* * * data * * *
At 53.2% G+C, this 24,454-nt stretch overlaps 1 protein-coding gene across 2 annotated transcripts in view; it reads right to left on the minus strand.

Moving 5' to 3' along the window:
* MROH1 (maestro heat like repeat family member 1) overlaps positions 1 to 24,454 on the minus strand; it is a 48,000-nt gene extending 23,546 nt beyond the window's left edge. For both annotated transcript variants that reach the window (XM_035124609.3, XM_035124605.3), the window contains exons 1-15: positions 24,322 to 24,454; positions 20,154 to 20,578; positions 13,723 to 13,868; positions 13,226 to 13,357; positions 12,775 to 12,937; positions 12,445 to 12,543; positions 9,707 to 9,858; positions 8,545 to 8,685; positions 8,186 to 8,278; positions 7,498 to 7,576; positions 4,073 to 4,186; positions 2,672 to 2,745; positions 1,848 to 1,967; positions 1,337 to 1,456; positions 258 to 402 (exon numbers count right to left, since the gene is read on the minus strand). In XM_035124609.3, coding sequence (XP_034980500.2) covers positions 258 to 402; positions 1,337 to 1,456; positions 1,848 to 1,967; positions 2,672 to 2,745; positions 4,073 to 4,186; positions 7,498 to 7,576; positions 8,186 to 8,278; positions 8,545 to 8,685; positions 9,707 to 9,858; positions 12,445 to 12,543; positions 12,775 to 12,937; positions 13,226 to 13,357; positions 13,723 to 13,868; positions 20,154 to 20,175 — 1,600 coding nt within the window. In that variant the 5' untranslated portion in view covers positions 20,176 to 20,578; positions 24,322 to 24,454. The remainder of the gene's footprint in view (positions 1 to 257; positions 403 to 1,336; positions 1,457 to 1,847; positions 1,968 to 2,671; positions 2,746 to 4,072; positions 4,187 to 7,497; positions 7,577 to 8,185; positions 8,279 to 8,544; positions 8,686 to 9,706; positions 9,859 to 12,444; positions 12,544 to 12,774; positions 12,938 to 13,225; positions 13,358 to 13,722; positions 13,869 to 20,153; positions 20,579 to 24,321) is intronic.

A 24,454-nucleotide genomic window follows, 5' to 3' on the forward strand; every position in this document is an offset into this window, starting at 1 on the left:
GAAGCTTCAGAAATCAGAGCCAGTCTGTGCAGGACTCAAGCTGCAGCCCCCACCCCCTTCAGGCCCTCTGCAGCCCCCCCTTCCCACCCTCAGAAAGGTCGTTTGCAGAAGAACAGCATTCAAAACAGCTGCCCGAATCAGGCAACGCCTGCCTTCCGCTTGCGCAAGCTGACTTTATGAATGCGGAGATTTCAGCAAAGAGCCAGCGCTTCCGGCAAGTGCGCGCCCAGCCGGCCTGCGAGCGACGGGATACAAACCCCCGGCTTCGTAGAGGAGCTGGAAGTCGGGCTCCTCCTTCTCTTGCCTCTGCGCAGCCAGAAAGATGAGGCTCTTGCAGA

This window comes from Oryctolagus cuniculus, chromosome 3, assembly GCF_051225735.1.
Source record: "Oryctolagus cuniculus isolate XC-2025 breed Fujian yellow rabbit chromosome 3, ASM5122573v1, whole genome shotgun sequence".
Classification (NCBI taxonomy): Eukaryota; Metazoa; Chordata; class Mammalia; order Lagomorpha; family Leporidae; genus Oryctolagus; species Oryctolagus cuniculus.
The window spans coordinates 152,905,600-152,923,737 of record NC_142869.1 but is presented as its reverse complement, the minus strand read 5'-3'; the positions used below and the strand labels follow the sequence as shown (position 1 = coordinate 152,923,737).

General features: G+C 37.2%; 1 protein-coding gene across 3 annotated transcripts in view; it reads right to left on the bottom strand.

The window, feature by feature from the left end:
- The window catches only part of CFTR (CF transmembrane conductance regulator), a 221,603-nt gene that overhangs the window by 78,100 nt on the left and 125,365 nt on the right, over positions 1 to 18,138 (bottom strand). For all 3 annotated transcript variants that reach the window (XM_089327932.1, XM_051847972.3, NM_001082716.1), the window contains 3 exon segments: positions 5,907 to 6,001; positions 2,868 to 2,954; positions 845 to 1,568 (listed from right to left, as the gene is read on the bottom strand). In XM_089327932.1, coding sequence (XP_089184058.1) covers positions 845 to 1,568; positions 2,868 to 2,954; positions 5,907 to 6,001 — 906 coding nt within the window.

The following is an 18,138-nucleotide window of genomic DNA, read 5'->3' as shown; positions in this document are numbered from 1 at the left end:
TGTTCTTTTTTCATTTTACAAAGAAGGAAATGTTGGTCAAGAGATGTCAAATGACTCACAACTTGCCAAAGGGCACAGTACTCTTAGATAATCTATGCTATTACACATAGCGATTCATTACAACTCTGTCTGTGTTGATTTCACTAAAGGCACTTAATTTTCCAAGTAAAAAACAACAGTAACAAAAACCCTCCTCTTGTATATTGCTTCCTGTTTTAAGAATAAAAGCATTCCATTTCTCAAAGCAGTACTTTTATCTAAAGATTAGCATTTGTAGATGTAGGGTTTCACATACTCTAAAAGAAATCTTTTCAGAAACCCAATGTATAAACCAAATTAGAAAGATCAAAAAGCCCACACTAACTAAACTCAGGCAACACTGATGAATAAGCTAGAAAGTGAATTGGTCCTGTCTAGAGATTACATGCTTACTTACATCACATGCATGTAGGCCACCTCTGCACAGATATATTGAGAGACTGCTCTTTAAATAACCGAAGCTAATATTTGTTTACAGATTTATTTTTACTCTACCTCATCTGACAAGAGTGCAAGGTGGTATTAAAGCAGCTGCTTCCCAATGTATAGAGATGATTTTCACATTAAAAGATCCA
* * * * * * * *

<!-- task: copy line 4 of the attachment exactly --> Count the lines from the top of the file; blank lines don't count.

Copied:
A 24,454-nucleotide genomic window follows, 5' to 3' on the forward strand; every position in this document is an offset into this window, starting at 1 on the left: